Nevertheless, MacIntire asserts that the court's failure to define “serious bodily injury” rendered “it impossible for the jury to decide whether the razor was a deadly weapon.” Appellant's Br. at 12. We disagree.
 In determining whether the State has proven an element of an offense, we expect juries to rely on common sense and knowledge acquired through everyday experiences. See Clemons v. State, 83 N.E.3d 104, 108 (Ind. Ct. App. 2017). The jury here could reasonably rely on common sense to conclude that the razor blade met the definition of a “deadly weapon” without an instruction defining “serious bodily injury”—a term that “is quite readily understood by the average laymen to mean some injury short of death.” Id. at 108. Further, trial courts have a duty to define words or terms used in other instructions only if they “are of a technical or legal meaning normally not understood by jurors unversed in the law.” Id. (quoting Martin v. State, 262 Ind. 232, 314 N.E.2d 60, 70 (1974)). Here, “serious bodily injury” is not used in a technical legal sense and is quite easily understood in this context. Indeed, the focus of the challenged offense is on the razor blade and its potential for causing serious bodily injury, not whether harm was actually inflicted. See I.C. § 35-44.1-3-7.
 In short, the jury was properly instructed that, to find McIntire guilty, it needed to conclude the razor blade was capable of causing serious bodily injury. And the jury could infer the meaning of that term from common sense and experience to determine whether the blade is capable of causing such harm. We therefore cannot conclude that the court erred in failing to provide a jury instruction defining “serious bodily injury.” But even if we did find error, MacIntire has failed to show that it rose to the level of fundamental error.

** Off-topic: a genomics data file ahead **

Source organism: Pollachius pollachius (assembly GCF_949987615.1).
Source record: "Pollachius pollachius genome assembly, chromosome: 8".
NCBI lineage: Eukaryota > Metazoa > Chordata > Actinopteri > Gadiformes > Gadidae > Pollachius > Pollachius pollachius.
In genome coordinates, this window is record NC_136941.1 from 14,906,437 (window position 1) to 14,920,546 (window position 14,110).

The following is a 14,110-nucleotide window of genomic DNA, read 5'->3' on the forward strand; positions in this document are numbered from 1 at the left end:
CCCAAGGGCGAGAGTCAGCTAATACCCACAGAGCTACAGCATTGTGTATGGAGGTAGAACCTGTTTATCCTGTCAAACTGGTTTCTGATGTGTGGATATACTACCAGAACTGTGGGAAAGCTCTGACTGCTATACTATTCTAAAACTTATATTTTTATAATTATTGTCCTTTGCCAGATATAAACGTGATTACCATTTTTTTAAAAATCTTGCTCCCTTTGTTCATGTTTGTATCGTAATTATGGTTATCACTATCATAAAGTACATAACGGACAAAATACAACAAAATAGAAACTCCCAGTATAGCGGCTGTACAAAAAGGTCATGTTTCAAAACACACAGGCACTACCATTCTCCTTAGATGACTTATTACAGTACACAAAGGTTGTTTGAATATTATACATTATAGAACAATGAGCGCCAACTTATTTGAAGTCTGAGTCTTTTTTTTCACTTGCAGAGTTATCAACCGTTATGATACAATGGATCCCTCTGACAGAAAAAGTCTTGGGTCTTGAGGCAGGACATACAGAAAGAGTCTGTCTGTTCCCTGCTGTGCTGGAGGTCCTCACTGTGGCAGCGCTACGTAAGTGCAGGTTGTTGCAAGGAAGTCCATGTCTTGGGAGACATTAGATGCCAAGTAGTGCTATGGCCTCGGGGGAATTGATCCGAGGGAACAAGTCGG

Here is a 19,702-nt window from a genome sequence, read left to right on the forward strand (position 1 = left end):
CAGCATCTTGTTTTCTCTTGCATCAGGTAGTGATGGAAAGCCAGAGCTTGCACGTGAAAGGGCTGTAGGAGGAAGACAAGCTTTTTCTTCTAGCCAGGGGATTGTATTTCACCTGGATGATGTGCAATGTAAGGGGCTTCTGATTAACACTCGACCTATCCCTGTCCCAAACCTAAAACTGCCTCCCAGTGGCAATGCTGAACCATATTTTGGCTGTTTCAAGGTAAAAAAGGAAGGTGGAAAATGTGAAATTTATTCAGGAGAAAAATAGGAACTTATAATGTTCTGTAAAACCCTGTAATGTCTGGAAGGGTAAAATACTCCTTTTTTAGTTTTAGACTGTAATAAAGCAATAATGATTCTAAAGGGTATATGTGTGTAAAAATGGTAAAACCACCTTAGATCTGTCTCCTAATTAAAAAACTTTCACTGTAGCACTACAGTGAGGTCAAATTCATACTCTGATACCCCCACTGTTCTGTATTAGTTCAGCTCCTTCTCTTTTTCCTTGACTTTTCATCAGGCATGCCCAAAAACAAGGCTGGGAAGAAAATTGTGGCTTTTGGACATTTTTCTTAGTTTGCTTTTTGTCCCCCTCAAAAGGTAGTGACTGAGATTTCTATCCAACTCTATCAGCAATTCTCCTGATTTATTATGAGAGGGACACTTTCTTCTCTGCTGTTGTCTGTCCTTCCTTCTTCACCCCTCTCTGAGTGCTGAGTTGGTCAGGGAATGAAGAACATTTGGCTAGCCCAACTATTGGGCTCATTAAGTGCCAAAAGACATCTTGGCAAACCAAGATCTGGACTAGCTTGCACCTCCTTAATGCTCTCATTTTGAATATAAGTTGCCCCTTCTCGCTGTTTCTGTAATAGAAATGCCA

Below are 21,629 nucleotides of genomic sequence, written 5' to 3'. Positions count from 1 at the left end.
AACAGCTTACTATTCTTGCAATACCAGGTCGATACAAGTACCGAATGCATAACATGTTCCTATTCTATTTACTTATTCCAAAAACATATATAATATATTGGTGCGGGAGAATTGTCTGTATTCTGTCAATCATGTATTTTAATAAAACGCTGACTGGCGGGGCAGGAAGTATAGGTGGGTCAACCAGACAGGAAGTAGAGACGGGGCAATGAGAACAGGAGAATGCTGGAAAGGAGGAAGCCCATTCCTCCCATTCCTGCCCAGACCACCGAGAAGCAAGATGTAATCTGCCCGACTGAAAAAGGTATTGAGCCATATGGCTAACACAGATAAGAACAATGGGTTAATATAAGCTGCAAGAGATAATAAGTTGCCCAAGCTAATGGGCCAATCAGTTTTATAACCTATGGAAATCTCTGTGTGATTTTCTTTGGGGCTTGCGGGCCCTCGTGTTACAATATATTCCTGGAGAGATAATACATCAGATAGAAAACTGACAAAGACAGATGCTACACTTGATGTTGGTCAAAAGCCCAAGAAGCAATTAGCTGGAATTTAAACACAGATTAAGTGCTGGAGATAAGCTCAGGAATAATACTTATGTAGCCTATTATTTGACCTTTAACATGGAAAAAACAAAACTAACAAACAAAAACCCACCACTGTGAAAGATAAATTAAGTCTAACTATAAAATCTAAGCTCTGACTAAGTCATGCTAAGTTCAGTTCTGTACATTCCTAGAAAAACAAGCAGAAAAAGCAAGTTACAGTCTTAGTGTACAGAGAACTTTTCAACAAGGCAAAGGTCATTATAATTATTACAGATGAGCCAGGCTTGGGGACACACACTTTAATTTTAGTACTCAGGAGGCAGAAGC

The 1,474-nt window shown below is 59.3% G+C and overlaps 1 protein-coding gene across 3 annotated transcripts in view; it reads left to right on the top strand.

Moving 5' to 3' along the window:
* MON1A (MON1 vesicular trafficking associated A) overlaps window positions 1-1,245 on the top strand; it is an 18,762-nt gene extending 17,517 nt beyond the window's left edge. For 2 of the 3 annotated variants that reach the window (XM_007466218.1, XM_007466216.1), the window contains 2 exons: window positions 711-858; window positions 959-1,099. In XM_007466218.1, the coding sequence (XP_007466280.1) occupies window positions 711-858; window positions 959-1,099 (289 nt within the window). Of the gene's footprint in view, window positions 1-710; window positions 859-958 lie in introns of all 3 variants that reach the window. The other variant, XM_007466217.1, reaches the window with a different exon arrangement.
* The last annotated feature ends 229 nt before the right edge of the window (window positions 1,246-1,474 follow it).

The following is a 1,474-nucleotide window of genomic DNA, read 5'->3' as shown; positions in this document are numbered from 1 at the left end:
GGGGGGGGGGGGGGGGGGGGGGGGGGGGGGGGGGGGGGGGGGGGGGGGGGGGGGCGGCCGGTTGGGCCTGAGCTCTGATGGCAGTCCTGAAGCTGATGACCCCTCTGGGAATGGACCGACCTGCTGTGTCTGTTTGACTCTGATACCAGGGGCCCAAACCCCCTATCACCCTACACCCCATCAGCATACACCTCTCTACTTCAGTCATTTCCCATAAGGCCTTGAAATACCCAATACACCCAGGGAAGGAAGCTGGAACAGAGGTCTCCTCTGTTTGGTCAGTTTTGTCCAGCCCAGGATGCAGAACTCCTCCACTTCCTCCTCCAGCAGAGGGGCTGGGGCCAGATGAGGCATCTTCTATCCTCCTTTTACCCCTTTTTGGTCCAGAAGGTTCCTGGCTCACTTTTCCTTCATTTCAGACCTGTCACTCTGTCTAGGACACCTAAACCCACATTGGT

II. Sufficient evidence supports MacIntire's conviction.
 When reviewing a claim of insufficient evidence supporting a conviction, we consider only the evidence and reasonable inferences favorable to the verdict, and we neither reweigh the evidence nor judge witness credibility. Love v. State, 73 N.E.3d 693, 696 (Ind. 2017). We will affirm unless we conclude that no reasonable fact-finder could find the elements of the offense proven beyond a reasonable doubt. Id.
 To convict MacIntire of Level 4 felony possessing material capable of causing bodily injury by an inmate, the State was required to establish: (1) MacIntire; (2) knowingly or intentionally; (3) while incarcerated in a penal facility; (3) possessed a razor blade; (4) the razor blade was used or intended to be used in a manner that is readily capable of causing bodily injury; and (5) the razor blade is a deadly weapon. I.C. § 35-44.1-3-7; Appellant's Conf. App. p. 71. MacIntire's sufficiency challenge is directed only at the fifth element, arguing “there was no evidence to demonstrate” that the razor blade recovered from his cell “was a deadly weapon.” Appellant's Br. at 20. We disagree.